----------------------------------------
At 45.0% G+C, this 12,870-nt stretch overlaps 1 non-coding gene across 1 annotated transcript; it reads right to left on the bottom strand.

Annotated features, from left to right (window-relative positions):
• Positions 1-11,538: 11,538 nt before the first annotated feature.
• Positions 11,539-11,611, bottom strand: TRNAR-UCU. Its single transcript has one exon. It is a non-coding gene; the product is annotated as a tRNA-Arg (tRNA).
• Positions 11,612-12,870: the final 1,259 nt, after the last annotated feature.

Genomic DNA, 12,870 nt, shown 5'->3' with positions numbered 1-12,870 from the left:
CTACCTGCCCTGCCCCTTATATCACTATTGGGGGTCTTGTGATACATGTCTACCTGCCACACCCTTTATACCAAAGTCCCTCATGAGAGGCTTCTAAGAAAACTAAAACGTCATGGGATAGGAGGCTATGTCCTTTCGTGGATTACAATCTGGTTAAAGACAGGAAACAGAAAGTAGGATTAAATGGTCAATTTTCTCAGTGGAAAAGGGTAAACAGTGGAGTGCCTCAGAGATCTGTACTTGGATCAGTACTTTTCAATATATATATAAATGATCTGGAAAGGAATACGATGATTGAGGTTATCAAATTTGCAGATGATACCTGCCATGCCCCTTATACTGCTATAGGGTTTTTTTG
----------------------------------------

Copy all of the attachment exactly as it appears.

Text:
At 45.0% G+C, this 12,870-nt stretch overlaps 1 non-coding gene across 1 annotated transcript; it reads right to left on the bottom strand.

Annotated features, from left to right (window-relative positions):
• Positions 1-11,538: 11,538 nt before the first annotated feature.
• Positions 11,539-11,611, bottom strand: TRNAR-UCU. Its single transcript has one exon. It is a non-coding gene; the product is annotated as a tRNA-Arg (tRNA).
• Positions 11,612-12,870: the final 1,259 nt, after the last annotated feature.

Genomic DNA, 12,870 nt, shown 5'->3' with positions numbered 1-12,870 from the left:
CTACCTGCCCTGCCCCTTATATCACTATTGGGGGTCTTGTGATACATGTCTACCTGCCACACCCTTTATACCAAAGTCCCTCATGAGAGGCTTCTAAGAAAACTAAAACGTCATGGGATAGGAGGCTATGTCCTTTCGTGGATTACAATCTGGTTAAAGACAGGAAACAGAAAGTAGGATTAAATGGTCAATTTTCTCAGTGGAAAAGGGTAAACAGTGGAGTGCCTCAGAGATCTGTACTTGGATCAGTACTTTTCAATATATATATAAATGATCTGGAAAGGAATACGATGATTGAGGTTATCAAATTTGCAGATGATACCTGCCATGCCCCTTATACTGCTATAGGGTTTTTTTG